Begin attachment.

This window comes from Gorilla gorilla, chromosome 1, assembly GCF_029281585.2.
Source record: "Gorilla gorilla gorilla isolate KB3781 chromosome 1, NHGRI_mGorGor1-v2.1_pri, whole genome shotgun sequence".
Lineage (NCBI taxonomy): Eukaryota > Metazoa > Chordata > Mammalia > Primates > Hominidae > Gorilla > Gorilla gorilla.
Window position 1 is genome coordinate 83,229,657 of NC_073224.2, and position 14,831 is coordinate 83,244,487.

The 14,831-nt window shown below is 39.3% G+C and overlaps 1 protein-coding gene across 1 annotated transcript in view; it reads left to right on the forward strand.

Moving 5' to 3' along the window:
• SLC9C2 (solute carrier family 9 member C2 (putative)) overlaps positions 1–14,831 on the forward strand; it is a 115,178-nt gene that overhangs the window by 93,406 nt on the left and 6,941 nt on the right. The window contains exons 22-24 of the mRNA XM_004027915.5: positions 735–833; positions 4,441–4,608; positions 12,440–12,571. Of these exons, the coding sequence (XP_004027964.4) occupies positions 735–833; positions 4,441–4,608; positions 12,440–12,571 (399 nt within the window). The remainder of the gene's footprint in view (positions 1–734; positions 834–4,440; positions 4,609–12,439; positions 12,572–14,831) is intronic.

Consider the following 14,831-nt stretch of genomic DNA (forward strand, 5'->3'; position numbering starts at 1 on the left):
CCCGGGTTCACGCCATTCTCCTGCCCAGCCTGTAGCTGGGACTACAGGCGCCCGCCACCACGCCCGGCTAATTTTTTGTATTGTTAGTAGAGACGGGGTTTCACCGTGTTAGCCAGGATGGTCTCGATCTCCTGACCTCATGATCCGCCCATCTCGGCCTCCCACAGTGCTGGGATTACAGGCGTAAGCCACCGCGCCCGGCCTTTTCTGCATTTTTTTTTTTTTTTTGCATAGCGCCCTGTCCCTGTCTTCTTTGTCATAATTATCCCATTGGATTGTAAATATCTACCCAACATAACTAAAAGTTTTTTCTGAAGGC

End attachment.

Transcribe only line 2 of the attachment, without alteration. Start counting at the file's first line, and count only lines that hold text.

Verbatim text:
Source record: "Gorilla gorilla gorilla isolate KB3781 chromosome 1, NHGRI_mGorGor1-v2.1_pri, whole genome shotgun sequence".